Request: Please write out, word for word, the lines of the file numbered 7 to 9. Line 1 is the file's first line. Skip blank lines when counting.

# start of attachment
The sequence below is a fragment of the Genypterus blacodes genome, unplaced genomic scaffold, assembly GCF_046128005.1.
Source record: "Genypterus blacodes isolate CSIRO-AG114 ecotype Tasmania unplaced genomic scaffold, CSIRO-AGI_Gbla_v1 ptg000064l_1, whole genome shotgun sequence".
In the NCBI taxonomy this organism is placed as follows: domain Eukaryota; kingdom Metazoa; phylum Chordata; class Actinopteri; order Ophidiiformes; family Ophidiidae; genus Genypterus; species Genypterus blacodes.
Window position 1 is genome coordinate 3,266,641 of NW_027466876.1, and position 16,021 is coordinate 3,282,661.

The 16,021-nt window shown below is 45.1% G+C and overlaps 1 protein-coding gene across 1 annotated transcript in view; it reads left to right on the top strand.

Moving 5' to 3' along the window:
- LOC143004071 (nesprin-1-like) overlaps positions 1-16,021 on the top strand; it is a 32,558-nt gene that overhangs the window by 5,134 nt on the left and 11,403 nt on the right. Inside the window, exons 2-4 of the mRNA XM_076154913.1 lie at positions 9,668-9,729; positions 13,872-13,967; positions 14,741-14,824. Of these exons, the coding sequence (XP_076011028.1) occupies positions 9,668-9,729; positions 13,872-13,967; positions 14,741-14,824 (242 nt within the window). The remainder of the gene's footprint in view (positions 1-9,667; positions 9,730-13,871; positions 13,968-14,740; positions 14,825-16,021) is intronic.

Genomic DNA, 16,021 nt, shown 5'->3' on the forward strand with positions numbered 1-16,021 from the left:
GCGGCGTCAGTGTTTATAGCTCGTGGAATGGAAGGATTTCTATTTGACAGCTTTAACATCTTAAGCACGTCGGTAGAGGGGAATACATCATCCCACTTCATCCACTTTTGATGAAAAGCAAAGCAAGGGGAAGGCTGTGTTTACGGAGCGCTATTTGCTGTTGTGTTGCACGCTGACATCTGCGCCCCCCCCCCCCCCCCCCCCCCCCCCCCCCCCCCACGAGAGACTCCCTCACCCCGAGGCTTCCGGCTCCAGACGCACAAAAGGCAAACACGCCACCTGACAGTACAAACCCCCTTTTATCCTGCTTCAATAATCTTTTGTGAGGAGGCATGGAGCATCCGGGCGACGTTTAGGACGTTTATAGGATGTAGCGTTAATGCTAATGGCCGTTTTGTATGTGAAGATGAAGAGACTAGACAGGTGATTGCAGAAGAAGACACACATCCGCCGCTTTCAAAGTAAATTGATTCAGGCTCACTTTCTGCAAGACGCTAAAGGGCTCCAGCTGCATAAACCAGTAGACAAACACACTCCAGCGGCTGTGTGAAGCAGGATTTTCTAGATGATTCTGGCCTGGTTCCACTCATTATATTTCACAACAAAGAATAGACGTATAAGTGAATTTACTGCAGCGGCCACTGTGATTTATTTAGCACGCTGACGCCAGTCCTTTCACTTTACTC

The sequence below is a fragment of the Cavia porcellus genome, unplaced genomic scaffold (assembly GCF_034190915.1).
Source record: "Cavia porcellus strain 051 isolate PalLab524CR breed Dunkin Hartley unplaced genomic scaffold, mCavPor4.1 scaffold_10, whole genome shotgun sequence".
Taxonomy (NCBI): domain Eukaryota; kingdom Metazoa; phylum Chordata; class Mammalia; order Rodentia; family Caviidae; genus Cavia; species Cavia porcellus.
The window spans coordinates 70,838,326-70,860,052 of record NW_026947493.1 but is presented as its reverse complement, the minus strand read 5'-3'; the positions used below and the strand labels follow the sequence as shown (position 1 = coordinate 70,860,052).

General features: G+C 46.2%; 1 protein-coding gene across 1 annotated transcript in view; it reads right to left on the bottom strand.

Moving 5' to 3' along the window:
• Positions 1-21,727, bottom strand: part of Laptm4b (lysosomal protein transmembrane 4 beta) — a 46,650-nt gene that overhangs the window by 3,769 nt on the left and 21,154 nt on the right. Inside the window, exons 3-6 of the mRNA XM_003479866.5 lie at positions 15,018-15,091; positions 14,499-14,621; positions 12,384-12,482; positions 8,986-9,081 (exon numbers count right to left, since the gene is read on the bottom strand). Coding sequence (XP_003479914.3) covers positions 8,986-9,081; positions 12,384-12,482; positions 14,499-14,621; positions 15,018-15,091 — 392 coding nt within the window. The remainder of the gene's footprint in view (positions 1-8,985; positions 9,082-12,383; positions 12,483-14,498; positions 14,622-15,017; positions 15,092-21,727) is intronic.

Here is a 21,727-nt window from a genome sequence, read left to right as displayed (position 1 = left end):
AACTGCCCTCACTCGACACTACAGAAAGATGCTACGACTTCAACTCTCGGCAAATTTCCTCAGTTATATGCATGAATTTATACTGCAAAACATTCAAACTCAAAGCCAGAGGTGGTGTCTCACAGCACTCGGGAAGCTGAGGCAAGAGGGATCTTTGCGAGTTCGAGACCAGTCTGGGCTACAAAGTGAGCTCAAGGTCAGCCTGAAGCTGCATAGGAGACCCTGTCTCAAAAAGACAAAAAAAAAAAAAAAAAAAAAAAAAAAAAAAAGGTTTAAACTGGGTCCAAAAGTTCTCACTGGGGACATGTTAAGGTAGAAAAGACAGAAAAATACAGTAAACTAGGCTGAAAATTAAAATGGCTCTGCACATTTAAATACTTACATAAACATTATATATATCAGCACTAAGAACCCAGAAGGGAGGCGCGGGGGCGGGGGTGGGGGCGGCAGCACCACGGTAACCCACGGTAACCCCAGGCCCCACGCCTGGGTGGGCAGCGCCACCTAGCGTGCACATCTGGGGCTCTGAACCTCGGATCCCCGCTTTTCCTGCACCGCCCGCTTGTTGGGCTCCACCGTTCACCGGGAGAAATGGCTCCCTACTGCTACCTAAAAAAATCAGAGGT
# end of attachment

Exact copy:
- LOC143004071 (nesprin-1-like) overlaps positions 1-16,021 on the top strand; it is a 32,558-nt gene that overhangs the window by 5,134 nt on the left and 11,403 nt on the right. Inside the window, exons 2-4 of the mRNA XM_076154913.1 lie at positions 9,668-9,729; positions 13,872-13,967; positions 14,741-14,824. Of these exons, the coding sequence (XP_076011028.1) occupies positions 9,668-9,729; positions 13,872-13,967; positions 14,741-14,824 (242 nt within the window). The remainder of the gene's footprint in view (positions 1-9,667; positions 9,730-13,871; positions 13,968-14,740; positions 14,825-16,021) is intronic.

Genomic DNA, 16,021 nt, shown 5'->3' on the forward strand with positions numbered 1-16,021 from the left:
GCGGCGTCAGTGTTTATAGCTCGTGGAATGGAAGGATTTCTATTTGACAGCTTTAACATCTTAAGCACGTCGGTAGAGGGGAATACATCATCCCACTTCATCCACTTTTGATGAAAAGCAAAGCAAGGGGAAGGCTGTGTTTACGGAGCGCTATTTGCTGTTGTGTTGCACGCTGACATCTGCGCCCCCCCCCCCCCCCCCCCCCCCCCCCCCCCCCCACGAGAGACTCCCTCACCCCGAGGCTTCCGGCTCCAGACGCACAAAAGGCAAACACGCCACCTGACAGTACAAACCCCCTTTTATCCTGCTTCAATAATCTTTTGTGAGGAGGCATGGAGCATCCGGGCGACGTTTAGGACGTTTATAGGATGTAGCGTTAATGCTAATGGCCGTTTTGTATGTGAAGATGAAGAGACTAGACAGGTGATTGCAGAAGAAGACACACATCCGCCGCTTTCAAAGTAAATTGATTCAGGCTCACTTTCTGCAAGACGCTAAAGGGCTCCAGCTGCATAAACCAGTAGACAAACACACTCCAGCGGCTGTGTGAAGCAGGATTTTCTAGATGATTCTGGCCTGGTTCCACTCATTATATTTCACAACAAAGAATAGACGTATAAGTGAATTTACTGCAGCGGCCACTGTGATTTATTTAGCACGCTGACGCCAGTCCTTTCACTTTACTC